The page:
Posted by: tectonic | May 5, 2010 12:41:06 PM


I think the competency gap can be best explained by how al Qaeda (and their related terrorist groups) operate. Back at 9/11, they were a lot more centralized. At some point, every one of the 9/11 hijackers--along with Moussaui--had contact with the brain trust of the al Qaeda organization (esp. bin Laden and al Zawahri), which was intimately involved in the planning of the attack.

Since then, al Qaeda has become a lot more decentralized (in large part due to American military attacks on known al Qaeda areas post-9/11). So decentralized, in fact, that it's a little unclear as to exactly how much power the guys at the top even really wield at this point.

What we have seen with the last several attack attempts is a product of that decentralization. The underwear and car bombers, the Fort Hood shooter, and the idiots who actually thought they could blow up an airport by throwing a lit match in a gas exhaust about a mile away, though undoubtedly having terrorist aims, are not really part of an orchestrated attack on America. It's simply not the same types of attacks as 9/11, the 1993 WTC bombing, and the U.S.S. Cole, all of which were top-down operations. What we're seeing now is a bunch of untrained wannabes who likely have not spoken to anyone in the al Qaeda chains of command. It thus does not surprise me that so many of them have been unsuccessful.

This is also why I have some skepticism about a "war on terror" approach now. That approach worked when al Qaeda had a centralized command station in Afghanistan. It doesn't work so well when nearly every attack or attempted attack since has been by people whose only connection to bin Laden or al Zawahri is a shared ideology. I think we are far more likely to succeed with a combination of adequate preventative measures and strong law enforcement (and my hats go off to the police and FBI for their quick work in arresting the car bomber).

Posted by: Res ipsa | May 5, 2010 12:46:55 PM

Res ipsa --

I think the DP should be available as an option for the jury when the accused has engaged in (1) attempted mass murder (2) following a period of extensive planning (3) for a terrorist motive.

Reasonable minds may differ on the exact definitions of "mass" murder, "extensive planning" and "terrorist motive," but those are the basics, and under any sensible definition, they all obtain here.

Posted by: Bill Otis | May 5, 2010 1:12:20 PM

tectonic: "It's amazing how [tough acting internet chickenhawks] constantly want to shoot [western society] in the foot to satisfy some kind of thirst for revenge."

me: corrected for accuracy ;)

Posted by: virginia | May 5, 2010 1:15:39 PM

I think the death penalty should be applicable to attempted murder generally, and certainly when you attempt to kill large amounts of people.

"It's amazing how we constantly want to shoot ourselves in the foot to satisfy some kind of thirst for revenge."

Virginia executed a terrorist. We don't ever have to worry about him again.

Posted by: federalist | May 5, 2010 2:31:26 PM

Couldn't he be charged with Treason?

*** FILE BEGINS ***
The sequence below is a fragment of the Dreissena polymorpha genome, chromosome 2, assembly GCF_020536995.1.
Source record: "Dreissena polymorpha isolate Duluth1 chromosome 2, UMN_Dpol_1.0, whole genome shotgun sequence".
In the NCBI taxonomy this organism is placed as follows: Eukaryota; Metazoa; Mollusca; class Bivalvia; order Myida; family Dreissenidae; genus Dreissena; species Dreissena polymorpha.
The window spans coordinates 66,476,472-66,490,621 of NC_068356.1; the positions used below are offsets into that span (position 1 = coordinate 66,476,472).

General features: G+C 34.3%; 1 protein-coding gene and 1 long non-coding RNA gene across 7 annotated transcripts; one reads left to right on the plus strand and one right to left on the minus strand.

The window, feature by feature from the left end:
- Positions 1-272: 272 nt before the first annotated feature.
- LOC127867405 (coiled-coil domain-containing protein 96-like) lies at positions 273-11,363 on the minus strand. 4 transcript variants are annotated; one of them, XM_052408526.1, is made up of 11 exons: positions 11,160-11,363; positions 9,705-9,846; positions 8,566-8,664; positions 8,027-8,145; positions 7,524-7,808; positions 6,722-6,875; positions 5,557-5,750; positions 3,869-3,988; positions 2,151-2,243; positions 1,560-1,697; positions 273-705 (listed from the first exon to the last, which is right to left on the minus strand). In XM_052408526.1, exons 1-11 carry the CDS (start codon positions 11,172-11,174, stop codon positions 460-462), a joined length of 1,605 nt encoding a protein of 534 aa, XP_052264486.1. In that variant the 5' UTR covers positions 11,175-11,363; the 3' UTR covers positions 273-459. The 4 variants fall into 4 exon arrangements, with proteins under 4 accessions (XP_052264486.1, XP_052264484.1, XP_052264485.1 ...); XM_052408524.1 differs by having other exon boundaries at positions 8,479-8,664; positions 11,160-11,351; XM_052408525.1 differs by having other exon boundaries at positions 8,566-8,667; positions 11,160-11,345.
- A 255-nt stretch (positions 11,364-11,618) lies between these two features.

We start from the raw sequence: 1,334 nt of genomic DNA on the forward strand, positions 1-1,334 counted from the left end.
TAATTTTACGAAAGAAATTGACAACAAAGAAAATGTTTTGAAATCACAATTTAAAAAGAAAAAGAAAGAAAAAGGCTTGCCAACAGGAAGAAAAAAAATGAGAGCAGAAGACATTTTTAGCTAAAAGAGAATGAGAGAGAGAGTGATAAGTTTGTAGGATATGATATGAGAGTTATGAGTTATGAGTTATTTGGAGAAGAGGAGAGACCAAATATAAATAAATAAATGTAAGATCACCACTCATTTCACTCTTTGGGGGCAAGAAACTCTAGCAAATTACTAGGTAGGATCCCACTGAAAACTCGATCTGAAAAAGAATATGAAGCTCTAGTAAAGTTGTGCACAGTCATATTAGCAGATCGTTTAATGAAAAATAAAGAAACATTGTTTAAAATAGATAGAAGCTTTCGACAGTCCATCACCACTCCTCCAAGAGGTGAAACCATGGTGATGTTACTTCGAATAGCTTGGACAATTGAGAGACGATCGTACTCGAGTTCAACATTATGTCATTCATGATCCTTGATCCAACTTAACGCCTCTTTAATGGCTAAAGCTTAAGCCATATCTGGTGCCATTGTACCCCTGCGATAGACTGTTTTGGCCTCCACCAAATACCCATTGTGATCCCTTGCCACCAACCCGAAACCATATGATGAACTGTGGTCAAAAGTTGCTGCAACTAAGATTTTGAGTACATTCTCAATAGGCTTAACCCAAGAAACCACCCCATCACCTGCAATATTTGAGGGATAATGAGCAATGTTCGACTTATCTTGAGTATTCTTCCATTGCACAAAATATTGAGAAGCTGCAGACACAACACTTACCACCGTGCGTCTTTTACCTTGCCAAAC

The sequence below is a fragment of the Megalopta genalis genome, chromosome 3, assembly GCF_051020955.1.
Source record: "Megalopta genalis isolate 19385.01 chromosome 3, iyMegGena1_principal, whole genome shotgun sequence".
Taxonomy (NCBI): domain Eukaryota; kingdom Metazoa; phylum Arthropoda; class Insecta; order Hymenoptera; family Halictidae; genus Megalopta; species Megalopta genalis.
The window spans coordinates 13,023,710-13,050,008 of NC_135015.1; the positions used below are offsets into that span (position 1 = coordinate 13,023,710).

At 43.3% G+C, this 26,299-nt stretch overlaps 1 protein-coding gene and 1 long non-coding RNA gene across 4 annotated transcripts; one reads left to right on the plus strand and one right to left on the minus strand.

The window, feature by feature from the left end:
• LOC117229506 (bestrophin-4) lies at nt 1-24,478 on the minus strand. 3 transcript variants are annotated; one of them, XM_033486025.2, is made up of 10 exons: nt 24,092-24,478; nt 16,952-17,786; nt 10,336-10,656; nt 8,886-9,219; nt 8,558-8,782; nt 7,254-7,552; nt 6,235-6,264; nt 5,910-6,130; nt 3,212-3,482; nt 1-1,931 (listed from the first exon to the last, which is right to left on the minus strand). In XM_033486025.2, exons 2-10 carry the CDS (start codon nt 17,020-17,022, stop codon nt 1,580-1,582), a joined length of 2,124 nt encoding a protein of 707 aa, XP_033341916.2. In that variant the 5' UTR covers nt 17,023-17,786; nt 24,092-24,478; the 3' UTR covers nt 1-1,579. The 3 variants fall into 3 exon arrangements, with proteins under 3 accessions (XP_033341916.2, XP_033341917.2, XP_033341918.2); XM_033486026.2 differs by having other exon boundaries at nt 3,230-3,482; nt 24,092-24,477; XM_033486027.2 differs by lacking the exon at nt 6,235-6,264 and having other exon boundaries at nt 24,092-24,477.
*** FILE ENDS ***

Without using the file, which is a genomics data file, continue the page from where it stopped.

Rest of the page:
IIRC, Kennedy left open the possibility that the death penalty could be appropriate in a treason case even if no death resulted.

Posted by: Philistine | May 5, 2010 4:57:42 PM

Bill/federalist--Thank you for your answers. I don't think your positions are at all unreasonable--I just wanted to clarify whether they were rooted in the idea that attempted murder generally should be death-eligible, or just attempted murder for terrorist purposes.

Though I am not really opposed to DP eligibility for attempted terrorist murder, it bothers me a little bit to think about unequal application. I have no doubt that a Muslim attempting to set off a bomb in a mall would get the needle--but something tells me there will be exceptions made for the zealot that tries to bomb a clinic that performs abortions (or shoots through a congressperson's window, or sends anthrax in the mail, etc.).

Posted by: Res ipsa | May 6, 2010 10:48:24 AM

Res ipsa --

Idiosyncrasy is unavoidable in a jury system (probably in any system, actually). It is all the more so given that the Supreme Court demands, rightly in my view, individualized consideration in every capital case.

If A and B both have committed crimes that warrant the DP, and A gets it because he keeps shouting at the jury that he did it to honor Allah, and B escapes it because she "only" hates Congress or abortions or Bush or Obama, etc., the outcomes may well be unbalanced in some sense, but not in a way that should benefit A. The key fact is that A deserved it on the merits of HIS OWN CASE. That someone roughly equally odious doesn't get it is an injustice to the public, but doesn't change A's culpability or dessert.

Posted by: Bill Otis | May 6, 2010 5:31:13 PM

Posted by: Res ipsa | May 5, 2010 12:26:16 PM

I've said numerous times I believe execution should be the default rule for any felony and that clemency should be the exception. Attempted murder, especially in a case where the plan failed rather than being foiled would be far up that list.

Posted by: Soronel Haetir | May 6, 2010 8:03:29 PM